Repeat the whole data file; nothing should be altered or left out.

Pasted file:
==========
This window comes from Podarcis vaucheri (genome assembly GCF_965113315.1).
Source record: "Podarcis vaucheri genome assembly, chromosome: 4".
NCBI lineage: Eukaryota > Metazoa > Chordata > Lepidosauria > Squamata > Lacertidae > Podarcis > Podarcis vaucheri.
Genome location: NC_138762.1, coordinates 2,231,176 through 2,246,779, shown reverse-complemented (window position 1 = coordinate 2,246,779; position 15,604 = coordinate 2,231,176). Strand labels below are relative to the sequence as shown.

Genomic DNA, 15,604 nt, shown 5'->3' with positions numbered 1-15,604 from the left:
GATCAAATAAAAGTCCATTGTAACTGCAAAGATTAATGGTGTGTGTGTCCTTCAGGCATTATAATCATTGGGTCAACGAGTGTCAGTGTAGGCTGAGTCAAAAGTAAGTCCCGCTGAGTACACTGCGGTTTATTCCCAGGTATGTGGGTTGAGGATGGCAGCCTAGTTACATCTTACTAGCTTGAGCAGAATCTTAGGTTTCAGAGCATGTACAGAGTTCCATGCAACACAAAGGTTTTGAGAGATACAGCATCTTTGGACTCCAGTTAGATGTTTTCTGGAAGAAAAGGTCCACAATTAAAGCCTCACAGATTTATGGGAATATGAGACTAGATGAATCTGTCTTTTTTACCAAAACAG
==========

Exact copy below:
This window comes from Podarcis vaucheri (genome assembly GCF_965113315.1).
Source record: "Podarcis vaucheri genome assembly, chromosome: 4".
NCBI lineage: Eukaryota > Metazoa > Chordata > Lepidosauria > Squamata > Lacertidae > Podarcis > Podarcis vaucheri.
Genome location: NC_138762.1, coordinates 2,231,176 through 2,246,779, shown reverse-complemented (window position 1 = coordinate 2,246,779; position 15,604 = coordinate 2,231,176). Strand labels below are relative to the sequence as shown.

Genomic DNA, 15,604 nt, shown 5'->3' with positions numbered 1-15,604 from the left:
GATCAAATAAAAGTCCATTGTAACTGCAAAGATTAATGGTGTGTGTGTCCTTCAGGCATTATAATCATTGGGTCAACGAGTGTCAGTGTAGGCTGAGTCAAAAGTAAGTCCCGCTGAGTACACTGCGGTTTATTCCCAGGTATGTGGGTTGAGGATGGCAGCCTAGTTACATCTTACTAGCTTGAGCAGAATCTTAGGTTTCAGAGCATGTACAGAGTTCCATGCAACACAAAGGTTTTGAGAGATACAGCATCTTTGGACTCCAGTTAGATGTTTTCTGGAAGAAAAGGTCCACAATTAAAGCCTCACAGATTTATGGGAATATGAGACTAGATGAATCTGTCTTTTTTACCAAAACAG